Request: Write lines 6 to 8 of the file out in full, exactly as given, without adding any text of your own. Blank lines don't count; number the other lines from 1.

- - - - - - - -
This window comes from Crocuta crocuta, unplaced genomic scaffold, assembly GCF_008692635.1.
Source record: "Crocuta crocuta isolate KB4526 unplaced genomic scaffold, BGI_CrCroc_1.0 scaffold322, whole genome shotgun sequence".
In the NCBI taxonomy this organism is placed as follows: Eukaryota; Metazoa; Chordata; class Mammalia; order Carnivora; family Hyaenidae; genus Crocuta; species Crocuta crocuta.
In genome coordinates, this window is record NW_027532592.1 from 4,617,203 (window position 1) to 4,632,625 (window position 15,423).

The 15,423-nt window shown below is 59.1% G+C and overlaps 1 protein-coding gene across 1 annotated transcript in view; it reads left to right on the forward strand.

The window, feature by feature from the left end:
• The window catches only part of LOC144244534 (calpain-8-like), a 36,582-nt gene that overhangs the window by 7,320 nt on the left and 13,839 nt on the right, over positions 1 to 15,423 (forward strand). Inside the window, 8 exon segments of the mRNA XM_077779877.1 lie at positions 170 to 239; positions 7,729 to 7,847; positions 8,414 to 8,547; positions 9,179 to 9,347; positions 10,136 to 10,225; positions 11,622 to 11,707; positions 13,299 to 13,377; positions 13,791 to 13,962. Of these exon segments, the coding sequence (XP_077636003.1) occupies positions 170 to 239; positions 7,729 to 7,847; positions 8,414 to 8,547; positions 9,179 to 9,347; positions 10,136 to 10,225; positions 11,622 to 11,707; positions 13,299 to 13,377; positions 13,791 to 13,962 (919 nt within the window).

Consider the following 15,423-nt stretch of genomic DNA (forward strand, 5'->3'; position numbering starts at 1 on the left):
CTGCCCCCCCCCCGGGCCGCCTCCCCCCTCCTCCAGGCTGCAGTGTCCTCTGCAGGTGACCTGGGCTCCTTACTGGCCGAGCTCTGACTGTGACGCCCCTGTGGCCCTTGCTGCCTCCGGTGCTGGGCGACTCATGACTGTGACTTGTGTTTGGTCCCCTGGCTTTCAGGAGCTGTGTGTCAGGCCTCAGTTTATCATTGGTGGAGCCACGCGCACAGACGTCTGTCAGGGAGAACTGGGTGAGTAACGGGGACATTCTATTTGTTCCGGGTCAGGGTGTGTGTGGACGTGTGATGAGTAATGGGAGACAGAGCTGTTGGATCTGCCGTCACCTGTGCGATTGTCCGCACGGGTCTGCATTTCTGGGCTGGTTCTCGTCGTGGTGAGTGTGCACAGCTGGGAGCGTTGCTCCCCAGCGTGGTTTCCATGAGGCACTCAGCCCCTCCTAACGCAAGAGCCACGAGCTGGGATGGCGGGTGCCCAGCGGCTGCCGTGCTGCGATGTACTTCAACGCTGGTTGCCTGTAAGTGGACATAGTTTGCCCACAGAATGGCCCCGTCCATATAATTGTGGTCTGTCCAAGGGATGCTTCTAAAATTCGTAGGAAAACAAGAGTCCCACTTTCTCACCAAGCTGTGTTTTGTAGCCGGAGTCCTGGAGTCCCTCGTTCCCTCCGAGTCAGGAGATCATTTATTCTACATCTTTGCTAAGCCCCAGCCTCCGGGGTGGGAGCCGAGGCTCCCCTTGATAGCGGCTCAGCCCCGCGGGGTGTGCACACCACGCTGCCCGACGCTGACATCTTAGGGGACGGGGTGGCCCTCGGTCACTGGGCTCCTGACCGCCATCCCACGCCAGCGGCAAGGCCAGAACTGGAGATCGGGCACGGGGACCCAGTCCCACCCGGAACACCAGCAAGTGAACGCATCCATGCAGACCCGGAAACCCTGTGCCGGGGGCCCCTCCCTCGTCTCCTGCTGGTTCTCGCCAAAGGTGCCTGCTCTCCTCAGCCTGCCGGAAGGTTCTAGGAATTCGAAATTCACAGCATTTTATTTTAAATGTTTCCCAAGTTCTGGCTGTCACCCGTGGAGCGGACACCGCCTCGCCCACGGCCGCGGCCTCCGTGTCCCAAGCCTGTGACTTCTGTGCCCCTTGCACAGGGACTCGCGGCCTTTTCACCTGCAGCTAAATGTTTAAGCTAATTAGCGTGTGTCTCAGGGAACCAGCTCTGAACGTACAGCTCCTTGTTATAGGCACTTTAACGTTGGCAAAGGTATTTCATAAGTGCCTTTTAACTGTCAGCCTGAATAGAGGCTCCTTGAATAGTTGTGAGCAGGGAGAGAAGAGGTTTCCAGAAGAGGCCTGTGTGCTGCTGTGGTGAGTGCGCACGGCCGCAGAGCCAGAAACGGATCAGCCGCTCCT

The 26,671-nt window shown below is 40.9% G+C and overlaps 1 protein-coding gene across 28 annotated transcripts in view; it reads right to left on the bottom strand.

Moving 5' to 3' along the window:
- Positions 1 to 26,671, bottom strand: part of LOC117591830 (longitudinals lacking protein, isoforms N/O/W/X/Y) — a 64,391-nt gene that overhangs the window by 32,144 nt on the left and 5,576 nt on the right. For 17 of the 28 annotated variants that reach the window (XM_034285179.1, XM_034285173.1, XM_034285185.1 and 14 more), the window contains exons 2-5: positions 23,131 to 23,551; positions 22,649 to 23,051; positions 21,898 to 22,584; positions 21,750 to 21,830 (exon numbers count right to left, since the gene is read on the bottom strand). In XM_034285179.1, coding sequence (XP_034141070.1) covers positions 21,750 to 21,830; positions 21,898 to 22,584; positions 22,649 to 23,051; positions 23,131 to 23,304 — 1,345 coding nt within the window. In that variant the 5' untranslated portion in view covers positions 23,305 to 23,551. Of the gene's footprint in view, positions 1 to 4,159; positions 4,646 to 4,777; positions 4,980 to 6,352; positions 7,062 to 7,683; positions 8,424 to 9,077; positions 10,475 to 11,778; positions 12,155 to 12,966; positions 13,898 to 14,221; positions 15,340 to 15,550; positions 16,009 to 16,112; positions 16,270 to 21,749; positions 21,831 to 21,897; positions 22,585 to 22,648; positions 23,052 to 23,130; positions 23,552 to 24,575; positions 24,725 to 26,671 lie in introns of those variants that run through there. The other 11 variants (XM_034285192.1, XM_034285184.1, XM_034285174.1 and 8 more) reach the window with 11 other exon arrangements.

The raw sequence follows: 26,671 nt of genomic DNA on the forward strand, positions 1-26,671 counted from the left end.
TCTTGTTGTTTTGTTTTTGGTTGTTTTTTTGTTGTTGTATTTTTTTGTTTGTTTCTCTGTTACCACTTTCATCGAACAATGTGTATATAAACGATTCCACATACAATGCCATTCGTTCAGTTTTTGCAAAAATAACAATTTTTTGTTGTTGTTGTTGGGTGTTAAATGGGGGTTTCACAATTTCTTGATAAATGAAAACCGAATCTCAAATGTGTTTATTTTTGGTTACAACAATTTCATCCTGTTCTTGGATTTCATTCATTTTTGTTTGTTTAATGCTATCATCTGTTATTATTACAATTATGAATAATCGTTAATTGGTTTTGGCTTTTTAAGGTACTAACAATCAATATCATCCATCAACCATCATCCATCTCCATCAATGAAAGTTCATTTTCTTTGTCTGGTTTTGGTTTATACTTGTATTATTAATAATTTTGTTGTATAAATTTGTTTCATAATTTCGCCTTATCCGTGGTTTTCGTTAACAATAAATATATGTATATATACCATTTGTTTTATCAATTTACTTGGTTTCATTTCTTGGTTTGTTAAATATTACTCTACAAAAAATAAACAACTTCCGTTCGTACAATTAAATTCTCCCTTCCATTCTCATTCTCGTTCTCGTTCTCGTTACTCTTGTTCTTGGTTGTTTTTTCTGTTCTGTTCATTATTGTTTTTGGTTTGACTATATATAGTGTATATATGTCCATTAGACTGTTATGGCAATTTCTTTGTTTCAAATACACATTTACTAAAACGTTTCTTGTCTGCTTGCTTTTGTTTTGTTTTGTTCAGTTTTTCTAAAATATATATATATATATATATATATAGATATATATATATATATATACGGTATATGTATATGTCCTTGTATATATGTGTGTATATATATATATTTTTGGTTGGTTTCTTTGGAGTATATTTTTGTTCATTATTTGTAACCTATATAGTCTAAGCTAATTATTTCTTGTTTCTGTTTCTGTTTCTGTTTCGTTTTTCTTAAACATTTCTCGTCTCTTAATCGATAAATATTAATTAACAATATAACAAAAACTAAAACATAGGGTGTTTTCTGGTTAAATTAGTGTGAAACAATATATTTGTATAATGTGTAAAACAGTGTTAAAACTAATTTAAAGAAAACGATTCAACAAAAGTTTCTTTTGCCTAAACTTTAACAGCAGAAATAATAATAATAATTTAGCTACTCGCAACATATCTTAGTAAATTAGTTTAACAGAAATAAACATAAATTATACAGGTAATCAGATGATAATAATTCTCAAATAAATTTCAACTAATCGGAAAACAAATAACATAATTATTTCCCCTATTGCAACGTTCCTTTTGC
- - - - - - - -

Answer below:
The window, feature by feature from the left end:
• The window catches only part of LOC144244534 (calpain-8-like), a 36,582-nt gene that overhangs the window by 7,320 nt on the left and 13,839 nt on the right, over positions 1 to 15,423 (forward strand). Inside the window, 8 exon segments of the mRNA XM_077779877.1 lie at positions 170 to 239; positions 7,729 to 7,847; positions 8,414 to 8,547; positions 9,179 to 9,347; positions 10,136 to 10,225; positions 11,622 to 11,707; positions 13,299 to 13,377; positions 13,791 to 13,962. Of these exon segments, the coding sequence (XP_077636003.1) occupies positions 170 to 239; positions 7,729 to 7,847; positions 8,414 to 8,547; positions 9,179 to 9,347; positions 10,136 to 10,225; positions 11,622 to 11,707; positions 13,299 to 13,377; positions 13,791 to 13,962 (919 nt within the window).

Consider the following 15,423-nt stretch of genomic DNA (forward strand, 5'->3'; position numbering starts at 1 on the left):